Countless would-be imitators tried to mimic the move, but few succeeded. "I tried to do what he was doing," Paul Wall told MTV News. "But I had no skills on the moonwalk. Growing up with Chamillionaire, he had the skills on the dancing tip. I was like, 'You gotta show me how to do that.' I had the white glove, the microphone, I even had the doll — but I couldn't get the moonwalk down."
Michael received eight Grammy Awards in 1984, including Record of the Year for "Beat It," Best Male Pop Performances in the Rock and R&B categories and "Album of the Year." In May, he was even invited to the White House to receive an award from then-President Ronald Reagan to commemorate his support for charities that helped people overcome alcohol and drug abuse.
Instead of a Thriller tour, Michael undertook the Victory Tour with his brothers, which hit stadiums in the summer of 1984 and ran through December. The tour reportedly grossed $75 million, and Michael donated his earnings (a reported $5 million dollars) to an assortment of charities. Although the tour had met with some controversy because of the way some tickets were sold, the outing was a huge success. Michael remained the biggest star in the world — but the pressure was beginning to show.
"Right now it's too much, and no one can dream of that kind of a level," Jones said of his friend's fame in 1984. "I think it was too hot. It's what you say you want, but it really is too hot. ... Fortunately you're talking about somebody that's been on the other side of screaming fans since he was 5 years old, so you're talking about a 20-year veteran. I mean, it's not new to him, and I imagine that between Off the Wall and Thriller for the public at large — because he gained so many new fans — they saw a vast difference because it was a discovery. But for Michael, I don't think the ratio was as big as it was for the fans as it was for him, because he couldn't get out of his hotel without protection since he was a little kid. It was pretty crazy — when a buzzsaw hits you, it's hard to tell which side blade hits you first. They were crazy after Off the Wall, any place with him was insane. And it's still insane, just on a larger scale, because it's international. I think he's done an incredible job of being just a real person. He is in touch. Very simple things make him happy."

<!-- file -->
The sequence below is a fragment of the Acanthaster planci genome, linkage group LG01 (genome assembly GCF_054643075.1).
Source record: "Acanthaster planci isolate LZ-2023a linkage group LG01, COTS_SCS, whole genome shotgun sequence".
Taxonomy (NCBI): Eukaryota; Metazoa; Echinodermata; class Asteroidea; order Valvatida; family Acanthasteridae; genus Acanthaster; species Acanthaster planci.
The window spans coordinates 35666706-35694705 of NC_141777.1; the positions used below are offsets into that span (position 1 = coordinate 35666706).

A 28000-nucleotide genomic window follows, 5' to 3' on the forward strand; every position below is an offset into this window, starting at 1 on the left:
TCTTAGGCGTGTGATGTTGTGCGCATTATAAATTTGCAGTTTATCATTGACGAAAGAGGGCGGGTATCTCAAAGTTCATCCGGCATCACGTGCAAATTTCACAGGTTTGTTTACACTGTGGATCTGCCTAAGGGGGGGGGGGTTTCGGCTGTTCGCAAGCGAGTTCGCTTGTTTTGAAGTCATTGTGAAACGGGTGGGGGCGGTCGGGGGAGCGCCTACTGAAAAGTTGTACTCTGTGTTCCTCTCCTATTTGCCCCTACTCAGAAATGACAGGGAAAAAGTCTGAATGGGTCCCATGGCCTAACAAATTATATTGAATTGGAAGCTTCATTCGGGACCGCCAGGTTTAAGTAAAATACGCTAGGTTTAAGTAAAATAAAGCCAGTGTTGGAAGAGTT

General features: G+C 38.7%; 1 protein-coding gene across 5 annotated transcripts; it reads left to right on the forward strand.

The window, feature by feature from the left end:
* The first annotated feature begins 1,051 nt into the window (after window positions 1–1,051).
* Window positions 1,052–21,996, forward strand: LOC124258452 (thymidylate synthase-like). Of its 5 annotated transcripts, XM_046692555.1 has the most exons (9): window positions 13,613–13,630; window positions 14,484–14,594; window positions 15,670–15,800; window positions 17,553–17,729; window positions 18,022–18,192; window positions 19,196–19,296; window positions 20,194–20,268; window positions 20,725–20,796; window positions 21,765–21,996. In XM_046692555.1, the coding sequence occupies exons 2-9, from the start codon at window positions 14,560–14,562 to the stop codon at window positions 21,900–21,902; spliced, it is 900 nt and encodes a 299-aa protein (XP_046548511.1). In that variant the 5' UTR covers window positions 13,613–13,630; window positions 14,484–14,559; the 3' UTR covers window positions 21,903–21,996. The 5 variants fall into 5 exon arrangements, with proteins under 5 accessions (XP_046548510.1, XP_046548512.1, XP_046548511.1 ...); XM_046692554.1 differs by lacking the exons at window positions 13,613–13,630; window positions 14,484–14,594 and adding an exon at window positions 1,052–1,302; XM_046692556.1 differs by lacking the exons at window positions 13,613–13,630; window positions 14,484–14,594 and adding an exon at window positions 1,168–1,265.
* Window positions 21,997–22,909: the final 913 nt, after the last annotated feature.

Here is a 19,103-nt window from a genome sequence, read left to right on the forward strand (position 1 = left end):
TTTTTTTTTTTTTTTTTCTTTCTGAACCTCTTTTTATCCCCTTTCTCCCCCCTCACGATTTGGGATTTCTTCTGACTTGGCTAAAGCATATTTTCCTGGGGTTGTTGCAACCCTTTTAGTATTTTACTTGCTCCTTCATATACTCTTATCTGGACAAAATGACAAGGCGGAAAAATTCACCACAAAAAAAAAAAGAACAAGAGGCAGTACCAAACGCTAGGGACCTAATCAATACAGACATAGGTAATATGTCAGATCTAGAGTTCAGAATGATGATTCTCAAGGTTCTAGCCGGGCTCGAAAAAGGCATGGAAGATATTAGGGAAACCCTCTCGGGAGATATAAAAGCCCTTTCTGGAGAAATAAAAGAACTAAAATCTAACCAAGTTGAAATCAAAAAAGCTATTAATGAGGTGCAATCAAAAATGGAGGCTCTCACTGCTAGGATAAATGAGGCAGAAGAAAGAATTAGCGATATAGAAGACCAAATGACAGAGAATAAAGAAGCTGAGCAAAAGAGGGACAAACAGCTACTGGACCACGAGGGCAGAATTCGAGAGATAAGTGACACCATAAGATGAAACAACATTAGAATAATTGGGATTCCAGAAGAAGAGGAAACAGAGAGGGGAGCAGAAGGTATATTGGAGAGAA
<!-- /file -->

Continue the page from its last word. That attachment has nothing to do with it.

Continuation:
However, cracks in the façade began to appear in the wake of Jackson's nearly unprecedented fame. Reports emerged of discord between Michael and the family during the run-up to the Victory Tour, and — worst of all — his hair caught fire during the filming of a Pepsi commercial in 1984.
The singer's behavior became eccentric during the years following Thriller, and as he and Jones began work on the follow-up, 1987's Bad, it would become even more so.